Photo above amen from Martin’s coverage of Kendal Calling 2014
The long, sunny days of summer festivals are now fading into distant memories. But behind the scenes things are moving apace. Autumn is the time where festivals are awarded their baubles – most toilets per head, gloopiest mud, highest concentration of dreadlocks per square mile, that sort of thing. And planning for 2015 is already under way. For those of us pining for those heady days and nights, here’s a quick update of the state of play for some of TGTF’s favourite events as we head towards the season before the season of festival season 2015. Or something.
There’s a new record for Glastonbury ticket sales, many of which sold out before they were even released, leading keen industry observers, and many physicists, to further speculate about the invention of time travel devices in the not so distant future. Which would also explain Radio 4’s spookily accurate racing tips this week. Critics of such a theory point out that surely a time travel device could be put to better use than simply jumping the queue for festival tickets. Which is a fair point, although consider involvement of Britain’s favourite pin-up physicist, Brian Cox – it all starts to make sense. If D:Ream feature on Glasto’s bill next year, the hypothesis will be considered proven.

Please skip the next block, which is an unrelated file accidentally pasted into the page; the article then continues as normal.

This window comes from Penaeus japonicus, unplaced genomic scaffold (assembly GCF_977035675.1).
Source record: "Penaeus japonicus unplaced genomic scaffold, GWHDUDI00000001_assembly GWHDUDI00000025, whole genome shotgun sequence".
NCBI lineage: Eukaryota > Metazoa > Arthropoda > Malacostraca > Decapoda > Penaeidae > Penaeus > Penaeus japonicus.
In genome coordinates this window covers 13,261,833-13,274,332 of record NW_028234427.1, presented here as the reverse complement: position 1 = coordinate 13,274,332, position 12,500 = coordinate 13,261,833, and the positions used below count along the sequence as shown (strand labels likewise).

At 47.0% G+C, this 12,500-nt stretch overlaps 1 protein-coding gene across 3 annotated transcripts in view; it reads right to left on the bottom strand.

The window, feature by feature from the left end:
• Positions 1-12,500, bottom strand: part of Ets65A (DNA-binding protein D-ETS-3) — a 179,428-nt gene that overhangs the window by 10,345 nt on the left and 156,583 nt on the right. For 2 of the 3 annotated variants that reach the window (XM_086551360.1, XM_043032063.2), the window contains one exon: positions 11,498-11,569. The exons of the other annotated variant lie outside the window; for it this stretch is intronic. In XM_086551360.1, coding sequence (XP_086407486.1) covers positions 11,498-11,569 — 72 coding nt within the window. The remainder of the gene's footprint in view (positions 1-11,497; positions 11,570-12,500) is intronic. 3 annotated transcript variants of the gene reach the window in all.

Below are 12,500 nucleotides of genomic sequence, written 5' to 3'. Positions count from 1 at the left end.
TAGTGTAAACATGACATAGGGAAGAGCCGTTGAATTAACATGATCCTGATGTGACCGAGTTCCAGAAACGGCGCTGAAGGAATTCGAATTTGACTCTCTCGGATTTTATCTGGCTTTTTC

Everyone’s favourite non-mainstream mainstream festival, Kendal Calling has been nominated for four awards at the “prestigious” UK Festival Awards. They won Best Medium Sized Festival last year, and considering this year it was only a bit bigger, they’ve got a good shot at winning again. Suede’s performance is nominated for Best Headline Performance, which it was, at least for this correspondent. I’m not so sure about Best Toilets though – cubicles with no toilet paper or sanitiser within the first hour of the festival are hardly best practice. Mr A. Loos needs to do better. They’re also nominated for Best Family Festival, which brings us neatly to…
Deer Shed Festival
Never ones to rest on their laurels, Deer Shed have announced an expanded site and an expanded time-frame, introducing Sunday night camping for the very first time. Just like every other festival then, although the lack of Sunday camping has long been an attraction for parents wanting to get their kids (and, for that matter, themselves) in a comfortable bed at a reasonable hour for school on Monday morning. It’s back to the past for the first band announcement, which sees Dave Gedge’s Yorkshire indie pioneers The Wedding Present back for their first gig since headlining the first ever Shed. Early bird tickets are on sale today, Friday the 10th of October, at the bargainacious price of £89, so don’t delay if you like punky indie on the hottest North Yorkshire weekend of the year.